The cliche "New Orleans gets into people's blood" happens to be very true—just not always convenient. For Cheryl Wagner, along with her indie-band boyfriend, a few eccentric pals, and two aging basset hounds, abandoning the city she loved wasn't an option.
This is the story of Cheryl's disturbing surprise view from her front porch after she moved back home to find everything she treasured in shambles...and her determined, absurd, and darkly funny three-year journey of trying to piece it all back together.
In the same heartfelt and hilarious voice that has drawn thousands of listeners to her broadcasts on Public Radio International's This American Life, Wagner shares her unique yet universal story of rebuilding a life after it's been flooded, dried, and died...The title comes, as if you can't guess, from those infuriating stories of comparative loss post-Katrina, when those who had lost everything were subjected to the litanies of minor inconvenience by the more fortunate. "Everyone's loss is big to them," Wagner kept telling herself. And so it was. "I was not interested in sifting and weighing suck on a bunch of tiny scales," she continued. "Suck was too hard to quantify. There was plenty enough suck to go around. Sitting around measuring it wasn't going to fix anything."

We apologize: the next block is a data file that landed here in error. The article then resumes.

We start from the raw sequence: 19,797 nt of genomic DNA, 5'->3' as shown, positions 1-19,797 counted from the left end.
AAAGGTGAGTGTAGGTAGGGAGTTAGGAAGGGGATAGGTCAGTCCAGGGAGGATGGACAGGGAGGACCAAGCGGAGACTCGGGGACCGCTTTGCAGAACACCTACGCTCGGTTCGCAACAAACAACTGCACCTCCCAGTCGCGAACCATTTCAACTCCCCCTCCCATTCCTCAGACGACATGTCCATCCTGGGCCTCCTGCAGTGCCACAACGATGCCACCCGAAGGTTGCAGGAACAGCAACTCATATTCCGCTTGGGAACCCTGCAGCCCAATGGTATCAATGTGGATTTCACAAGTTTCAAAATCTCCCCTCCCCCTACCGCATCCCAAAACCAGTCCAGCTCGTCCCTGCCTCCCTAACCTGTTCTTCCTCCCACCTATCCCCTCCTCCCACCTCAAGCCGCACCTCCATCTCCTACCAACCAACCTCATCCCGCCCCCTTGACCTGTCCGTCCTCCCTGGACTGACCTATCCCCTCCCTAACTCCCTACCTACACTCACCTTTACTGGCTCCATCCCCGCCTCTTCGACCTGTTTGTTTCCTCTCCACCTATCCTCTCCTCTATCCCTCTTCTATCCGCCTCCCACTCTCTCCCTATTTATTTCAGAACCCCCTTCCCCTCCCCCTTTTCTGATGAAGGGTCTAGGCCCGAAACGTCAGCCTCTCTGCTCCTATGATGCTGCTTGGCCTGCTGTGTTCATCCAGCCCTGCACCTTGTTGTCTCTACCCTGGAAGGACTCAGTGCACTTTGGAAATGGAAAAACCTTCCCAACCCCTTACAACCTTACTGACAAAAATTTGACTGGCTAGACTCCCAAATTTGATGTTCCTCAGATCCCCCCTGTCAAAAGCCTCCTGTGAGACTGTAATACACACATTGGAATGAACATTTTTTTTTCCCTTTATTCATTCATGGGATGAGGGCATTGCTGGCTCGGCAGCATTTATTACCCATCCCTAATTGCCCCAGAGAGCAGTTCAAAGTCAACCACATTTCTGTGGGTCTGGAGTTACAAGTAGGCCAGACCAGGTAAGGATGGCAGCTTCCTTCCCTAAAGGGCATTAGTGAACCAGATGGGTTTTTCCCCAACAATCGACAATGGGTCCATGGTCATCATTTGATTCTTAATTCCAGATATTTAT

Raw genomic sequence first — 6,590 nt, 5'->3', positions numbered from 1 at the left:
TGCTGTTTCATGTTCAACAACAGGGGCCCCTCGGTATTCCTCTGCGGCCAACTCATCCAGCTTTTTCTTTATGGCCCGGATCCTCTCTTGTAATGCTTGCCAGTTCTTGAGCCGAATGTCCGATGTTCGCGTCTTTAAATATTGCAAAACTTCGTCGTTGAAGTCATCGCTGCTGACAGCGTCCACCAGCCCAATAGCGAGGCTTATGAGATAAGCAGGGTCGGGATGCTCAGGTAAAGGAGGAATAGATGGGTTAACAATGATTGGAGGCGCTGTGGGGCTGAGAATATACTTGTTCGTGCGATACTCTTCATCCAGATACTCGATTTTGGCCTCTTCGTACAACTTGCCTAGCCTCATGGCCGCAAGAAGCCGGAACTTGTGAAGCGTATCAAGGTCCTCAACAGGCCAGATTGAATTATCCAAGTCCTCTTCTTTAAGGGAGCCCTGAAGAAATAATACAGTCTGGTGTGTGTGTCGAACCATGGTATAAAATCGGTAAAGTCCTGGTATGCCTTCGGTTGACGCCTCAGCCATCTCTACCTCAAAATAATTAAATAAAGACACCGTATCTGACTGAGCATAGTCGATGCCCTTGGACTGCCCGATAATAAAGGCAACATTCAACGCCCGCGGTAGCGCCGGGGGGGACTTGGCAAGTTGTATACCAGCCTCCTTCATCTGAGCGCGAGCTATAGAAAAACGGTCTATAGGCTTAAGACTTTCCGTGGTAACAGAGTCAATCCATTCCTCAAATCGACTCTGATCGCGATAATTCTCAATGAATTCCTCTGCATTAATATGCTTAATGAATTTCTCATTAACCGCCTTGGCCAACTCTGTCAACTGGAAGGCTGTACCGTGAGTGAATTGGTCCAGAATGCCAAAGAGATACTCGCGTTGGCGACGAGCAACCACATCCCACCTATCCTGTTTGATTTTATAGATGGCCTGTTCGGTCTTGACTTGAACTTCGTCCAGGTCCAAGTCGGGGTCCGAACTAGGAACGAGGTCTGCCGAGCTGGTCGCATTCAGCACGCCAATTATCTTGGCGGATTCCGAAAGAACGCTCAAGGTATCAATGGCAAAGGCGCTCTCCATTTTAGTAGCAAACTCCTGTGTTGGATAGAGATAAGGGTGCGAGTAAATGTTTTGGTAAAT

What makes this story uniquely memorable is Wagner's wise and wisecracking voice, the broken heart beneath the bravado. Working on a survey of gutted/non-gutted buildings, she writes, "By the time you finished hearing people's problems, you wished you were a professional busybody or the mayor or the governor or a city inspector or anyone who could and would actually do something." And who hasn't had that feeling, way back then or as recently as yesterday?
Finally, Wagner and her boyfriend end up with "the dogs, sanity and each other." And we end up with this fine book, with its searing honesty, its gallows humor and its survivor spirit.
Condition: Very Good
Goodreads rating: 3.78/5